The movie also serves to warn the target audience about the dangers of taking the ‘middle position’ through the gruesome death of the poet and his son, who had amicable relations with the Muslim community. The movie also pushes the target audience to see the attack as one on the whole Hindu Community. It uses certain religious symbols to convey this idea. Pushkar Nath’s three friends are named after the Trimurtis. Sharda is another name for the Goddess Saraswathi. The movie shows Sharda being stripped and sawed in half by the terrorist. The movie’s hero is named ‘Krishna.’ However, the movie portrays him as the confused ‘Arjuna’ in the Mahabharata. In one scene, Bitta Karat tells Krishna Pandit that “Your name is Krishna, but you look like Arjuna”. The movie also shows Pushkar Naths with his face colored like Shiva. The scene where Sharda is forced to eat the blood-soaked rice is shot with the Shiva-face-colored Pushkar Nath crying in the background. Thus, the movie uses the pantheon of Hindu Gods to convey that the attack was not merely an attack on Kashmiri Pandit but the Hindu religion.
It is also important to ask whose message the movie is carrying. The movie intentionally or unintentionally aligns with the ideology of the current government. The movie creates enemies out of the groups which have tried to question the current government. It paints all these groups with the same brush and classifies them as Anti-National. It twists history to blame the Rajiv Gandhi government for the exodus of Kashmiri Pandits. It also ties up the abolition of Article 370 to the issue of the exodus of Kashmiri Pandits. It uses Pushkar Nath’s character to mislead the viewers to think that the abolition of Art. 370 was a long-standing demand of Kashmiri Pandits. The movie also justifies the current government’s erasure of the Kashmiri mainstream political parties by showing that the ruling party in Kashmir was in cohorts with the terrorists. Thus, the movie effectively aligns with the grand narrative parroted by the RSS and the current government that the Hindus in the country are under attack from all sides by anti-national forces, and they are the only ones standing between them and the destruction of the Hindu race.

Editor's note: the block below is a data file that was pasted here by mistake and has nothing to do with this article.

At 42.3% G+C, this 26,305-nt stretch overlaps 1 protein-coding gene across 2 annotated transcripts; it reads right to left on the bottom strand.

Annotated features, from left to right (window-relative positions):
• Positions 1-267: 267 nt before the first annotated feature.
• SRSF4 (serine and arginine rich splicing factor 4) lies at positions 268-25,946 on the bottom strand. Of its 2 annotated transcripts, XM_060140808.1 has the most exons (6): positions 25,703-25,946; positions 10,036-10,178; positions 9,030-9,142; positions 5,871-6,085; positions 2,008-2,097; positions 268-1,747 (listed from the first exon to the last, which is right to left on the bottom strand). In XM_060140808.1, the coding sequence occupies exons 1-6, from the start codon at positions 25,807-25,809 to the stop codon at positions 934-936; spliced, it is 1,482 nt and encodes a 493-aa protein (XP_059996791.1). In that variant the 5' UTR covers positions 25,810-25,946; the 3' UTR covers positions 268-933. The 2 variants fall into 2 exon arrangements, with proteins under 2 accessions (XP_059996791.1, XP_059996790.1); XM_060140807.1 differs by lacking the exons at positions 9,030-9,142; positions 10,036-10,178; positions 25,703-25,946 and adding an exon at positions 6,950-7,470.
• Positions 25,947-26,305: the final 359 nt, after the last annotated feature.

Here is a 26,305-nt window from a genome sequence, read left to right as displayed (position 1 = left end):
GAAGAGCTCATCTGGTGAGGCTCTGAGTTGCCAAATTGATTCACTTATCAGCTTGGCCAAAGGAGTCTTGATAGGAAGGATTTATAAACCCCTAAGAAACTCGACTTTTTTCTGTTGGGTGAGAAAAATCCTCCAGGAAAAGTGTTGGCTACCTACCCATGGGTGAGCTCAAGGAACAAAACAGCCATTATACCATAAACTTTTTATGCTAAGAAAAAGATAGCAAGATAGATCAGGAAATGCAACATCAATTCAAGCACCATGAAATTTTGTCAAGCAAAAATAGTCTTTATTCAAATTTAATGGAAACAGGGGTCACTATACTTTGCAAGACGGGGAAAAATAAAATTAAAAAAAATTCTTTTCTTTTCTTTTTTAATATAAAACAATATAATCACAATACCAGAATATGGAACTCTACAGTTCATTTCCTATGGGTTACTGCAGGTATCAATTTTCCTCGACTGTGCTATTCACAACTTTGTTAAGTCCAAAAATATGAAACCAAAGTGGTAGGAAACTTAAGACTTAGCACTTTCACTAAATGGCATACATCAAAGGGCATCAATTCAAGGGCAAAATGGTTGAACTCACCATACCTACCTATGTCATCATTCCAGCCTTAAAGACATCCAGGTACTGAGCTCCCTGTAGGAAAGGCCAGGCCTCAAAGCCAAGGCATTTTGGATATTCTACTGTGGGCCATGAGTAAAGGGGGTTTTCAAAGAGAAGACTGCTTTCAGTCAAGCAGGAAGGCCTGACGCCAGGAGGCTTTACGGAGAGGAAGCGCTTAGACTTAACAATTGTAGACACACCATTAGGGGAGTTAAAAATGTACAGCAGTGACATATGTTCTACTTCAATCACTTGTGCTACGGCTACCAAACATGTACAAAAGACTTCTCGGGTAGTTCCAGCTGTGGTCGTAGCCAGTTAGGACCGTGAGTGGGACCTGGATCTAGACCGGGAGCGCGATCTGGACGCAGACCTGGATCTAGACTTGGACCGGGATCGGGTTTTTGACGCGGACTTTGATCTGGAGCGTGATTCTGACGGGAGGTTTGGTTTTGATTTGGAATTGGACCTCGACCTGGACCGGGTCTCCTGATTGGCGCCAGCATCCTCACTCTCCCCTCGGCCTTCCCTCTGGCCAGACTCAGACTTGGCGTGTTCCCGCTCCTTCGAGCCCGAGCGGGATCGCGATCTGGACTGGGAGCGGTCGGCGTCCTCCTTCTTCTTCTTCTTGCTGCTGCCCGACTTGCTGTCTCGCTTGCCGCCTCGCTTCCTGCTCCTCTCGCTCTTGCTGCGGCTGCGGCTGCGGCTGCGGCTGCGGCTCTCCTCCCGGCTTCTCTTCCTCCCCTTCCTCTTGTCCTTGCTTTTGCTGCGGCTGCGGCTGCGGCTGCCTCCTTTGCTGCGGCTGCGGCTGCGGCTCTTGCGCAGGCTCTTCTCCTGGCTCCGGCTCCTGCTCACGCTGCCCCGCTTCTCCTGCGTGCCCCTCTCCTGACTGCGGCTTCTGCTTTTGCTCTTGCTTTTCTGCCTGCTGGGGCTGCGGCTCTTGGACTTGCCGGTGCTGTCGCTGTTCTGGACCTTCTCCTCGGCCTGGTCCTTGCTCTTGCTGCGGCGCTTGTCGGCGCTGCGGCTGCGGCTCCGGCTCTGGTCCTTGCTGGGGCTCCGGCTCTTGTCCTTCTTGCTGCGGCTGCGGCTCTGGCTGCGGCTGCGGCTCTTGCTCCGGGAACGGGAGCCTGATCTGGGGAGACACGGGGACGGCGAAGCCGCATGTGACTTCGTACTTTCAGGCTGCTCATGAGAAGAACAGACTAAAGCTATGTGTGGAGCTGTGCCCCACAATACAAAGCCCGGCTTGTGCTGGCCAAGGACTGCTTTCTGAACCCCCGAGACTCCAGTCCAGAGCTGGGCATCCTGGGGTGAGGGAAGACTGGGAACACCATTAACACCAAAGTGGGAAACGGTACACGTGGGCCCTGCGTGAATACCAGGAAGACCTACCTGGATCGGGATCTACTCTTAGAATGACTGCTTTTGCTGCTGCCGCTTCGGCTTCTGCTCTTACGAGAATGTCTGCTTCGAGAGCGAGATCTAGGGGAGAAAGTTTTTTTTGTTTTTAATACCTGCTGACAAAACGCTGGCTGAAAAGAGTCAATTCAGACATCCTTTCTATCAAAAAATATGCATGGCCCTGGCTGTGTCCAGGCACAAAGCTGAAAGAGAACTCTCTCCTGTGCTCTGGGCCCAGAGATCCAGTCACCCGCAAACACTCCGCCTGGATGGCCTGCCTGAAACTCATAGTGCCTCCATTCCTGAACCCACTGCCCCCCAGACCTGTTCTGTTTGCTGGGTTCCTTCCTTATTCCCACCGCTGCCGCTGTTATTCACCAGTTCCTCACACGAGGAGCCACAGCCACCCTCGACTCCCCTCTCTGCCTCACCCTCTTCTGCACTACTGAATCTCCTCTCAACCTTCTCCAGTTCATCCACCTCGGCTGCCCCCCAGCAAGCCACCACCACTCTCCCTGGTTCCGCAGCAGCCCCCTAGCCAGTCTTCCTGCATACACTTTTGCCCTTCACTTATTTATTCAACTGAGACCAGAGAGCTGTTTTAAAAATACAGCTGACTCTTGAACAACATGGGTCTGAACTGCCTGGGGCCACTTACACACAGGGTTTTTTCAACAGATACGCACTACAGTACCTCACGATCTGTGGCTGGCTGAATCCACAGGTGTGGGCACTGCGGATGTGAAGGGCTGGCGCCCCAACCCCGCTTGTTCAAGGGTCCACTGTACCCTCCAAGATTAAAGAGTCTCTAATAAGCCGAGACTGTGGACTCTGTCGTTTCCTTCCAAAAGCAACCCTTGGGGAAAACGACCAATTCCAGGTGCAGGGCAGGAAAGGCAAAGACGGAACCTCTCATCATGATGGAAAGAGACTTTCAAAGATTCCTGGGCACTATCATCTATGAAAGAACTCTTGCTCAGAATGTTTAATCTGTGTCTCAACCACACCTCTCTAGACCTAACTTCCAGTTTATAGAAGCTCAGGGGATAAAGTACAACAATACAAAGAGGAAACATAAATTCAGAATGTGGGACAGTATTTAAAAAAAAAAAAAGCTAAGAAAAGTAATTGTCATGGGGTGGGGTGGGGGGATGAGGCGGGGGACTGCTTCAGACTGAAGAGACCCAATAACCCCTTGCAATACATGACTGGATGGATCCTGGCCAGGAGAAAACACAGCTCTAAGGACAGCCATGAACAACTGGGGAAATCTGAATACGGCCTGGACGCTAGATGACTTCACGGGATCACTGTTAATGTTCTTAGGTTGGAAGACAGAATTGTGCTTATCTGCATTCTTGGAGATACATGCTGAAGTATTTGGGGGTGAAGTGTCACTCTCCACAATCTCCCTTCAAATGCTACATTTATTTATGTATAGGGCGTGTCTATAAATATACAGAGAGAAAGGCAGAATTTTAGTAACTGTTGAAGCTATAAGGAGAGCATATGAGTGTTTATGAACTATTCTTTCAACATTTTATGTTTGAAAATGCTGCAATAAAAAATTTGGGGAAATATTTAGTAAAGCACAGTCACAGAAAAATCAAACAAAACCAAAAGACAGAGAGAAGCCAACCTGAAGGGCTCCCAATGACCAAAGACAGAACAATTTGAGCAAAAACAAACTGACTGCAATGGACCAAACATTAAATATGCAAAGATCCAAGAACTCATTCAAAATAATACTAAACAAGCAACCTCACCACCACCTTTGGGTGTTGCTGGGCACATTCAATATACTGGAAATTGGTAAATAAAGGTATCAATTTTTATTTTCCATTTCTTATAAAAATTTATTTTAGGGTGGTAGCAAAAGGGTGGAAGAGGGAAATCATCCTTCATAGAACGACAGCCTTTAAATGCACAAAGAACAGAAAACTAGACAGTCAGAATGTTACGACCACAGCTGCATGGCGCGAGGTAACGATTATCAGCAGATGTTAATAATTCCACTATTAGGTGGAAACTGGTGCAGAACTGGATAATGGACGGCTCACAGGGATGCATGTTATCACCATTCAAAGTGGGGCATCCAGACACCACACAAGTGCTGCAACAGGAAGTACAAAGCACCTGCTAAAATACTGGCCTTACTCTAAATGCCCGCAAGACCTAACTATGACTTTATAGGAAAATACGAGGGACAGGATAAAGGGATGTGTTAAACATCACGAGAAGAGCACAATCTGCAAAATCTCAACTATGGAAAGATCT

The exodus of Kashmiri Pandits was a tragic chapter in the annals of Indian History. However, the movie does a disservice to the story of Kashmiri Pandits by creating a movie that narrates the tragedy using half-truths and lies. The movie seems to be an effort to paint groups that oppose the current dispensation as anti-Hindu/ anti-national (they are considered the same nowadays). The Kashmiri Pandits story seems like a mere vehicle used by the Director to attack and foster hatred against these groups. The Director’s first movie was titled, Hate Story. However, his latest film The Kashmir Files is more deserving of that title.